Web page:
The only positive finding of diagnostic value in vCJD from these tests is the pulvinar sign on MRI, which is not entirely specific for vCJD and can be absent in up to 9% of cases, even after multiple MRIs (14).
The pulvinar sign, which is relatively sensitive and specific for vCJD (14), did not exclude other disorders that rarely have similar features, including Wernicke's encephalopathy and inflammatory limbic encephalitis (27-29).
The pulvinar sign was present on the T2-weighted images in 5 of the 10 cases.
The pulvinar sign has diagnostic value for vCJD, but studies have also reported it in sCJD cases where it was accompanied by signal changes in other regions of the brain (13,14).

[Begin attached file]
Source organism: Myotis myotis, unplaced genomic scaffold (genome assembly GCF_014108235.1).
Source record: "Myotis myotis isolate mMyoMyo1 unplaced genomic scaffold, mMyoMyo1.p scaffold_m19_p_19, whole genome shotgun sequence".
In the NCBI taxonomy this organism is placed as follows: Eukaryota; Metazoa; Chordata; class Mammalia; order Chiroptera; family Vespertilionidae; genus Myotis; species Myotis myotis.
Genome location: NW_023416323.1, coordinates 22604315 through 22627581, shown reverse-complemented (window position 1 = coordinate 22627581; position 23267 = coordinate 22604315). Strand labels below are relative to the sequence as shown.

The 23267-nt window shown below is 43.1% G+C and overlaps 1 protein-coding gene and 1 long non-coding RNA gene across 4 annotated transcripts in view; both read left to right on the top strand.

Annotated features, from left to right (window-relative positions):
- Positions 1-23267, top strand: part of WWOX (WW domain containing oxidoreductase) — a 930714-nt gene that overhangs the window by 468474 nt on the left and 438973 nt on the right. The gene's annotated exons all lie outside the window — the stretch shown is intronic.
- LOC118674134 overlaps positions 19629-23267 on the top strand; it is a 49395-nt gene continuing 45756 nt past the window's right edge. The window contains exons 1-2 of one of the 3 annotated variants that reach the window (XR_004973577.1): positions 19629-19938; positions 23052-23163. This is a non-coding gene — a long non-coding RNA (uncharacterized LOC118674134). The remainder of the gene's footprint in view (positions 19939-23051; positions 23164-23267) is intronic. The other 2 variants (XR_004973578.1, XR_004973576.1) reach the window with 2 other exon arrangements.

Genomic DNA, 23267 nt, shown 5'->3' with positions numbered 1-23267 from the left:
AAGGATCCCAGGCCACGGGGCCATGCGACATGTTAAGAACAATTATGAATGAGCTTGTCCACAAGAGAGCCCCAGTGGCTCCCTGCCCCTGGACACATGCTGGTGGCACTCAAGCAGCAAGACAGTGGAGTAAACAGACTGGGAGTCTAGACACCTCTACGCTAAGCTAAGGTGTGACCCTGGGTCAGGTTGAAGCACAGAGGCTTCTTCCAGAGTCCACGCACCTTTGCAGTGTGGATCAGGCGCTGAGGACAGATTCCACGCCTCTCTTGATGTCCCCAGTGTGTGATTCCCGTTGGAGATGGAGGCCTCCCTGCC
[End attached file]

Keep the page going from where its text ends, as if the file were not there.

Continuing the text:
One patient had florid plaques and a pulvinar sign
on magnetic resonance imaging, mimicking vCJD (5).
Patients with vCJD can be distinguished from patients with the more common sporadic CJD by their younger median age at death (28 years and 68 years, respectively), predominantly psychiatric manifestations at illness onset, delayed appearance of frank neurologic signs, absence of a diagnostic electroencephalographic pattern, presence of the pulvinar sign
on MRI, and a longer median illness duration (<6 and 14 months, respectively) (3,8).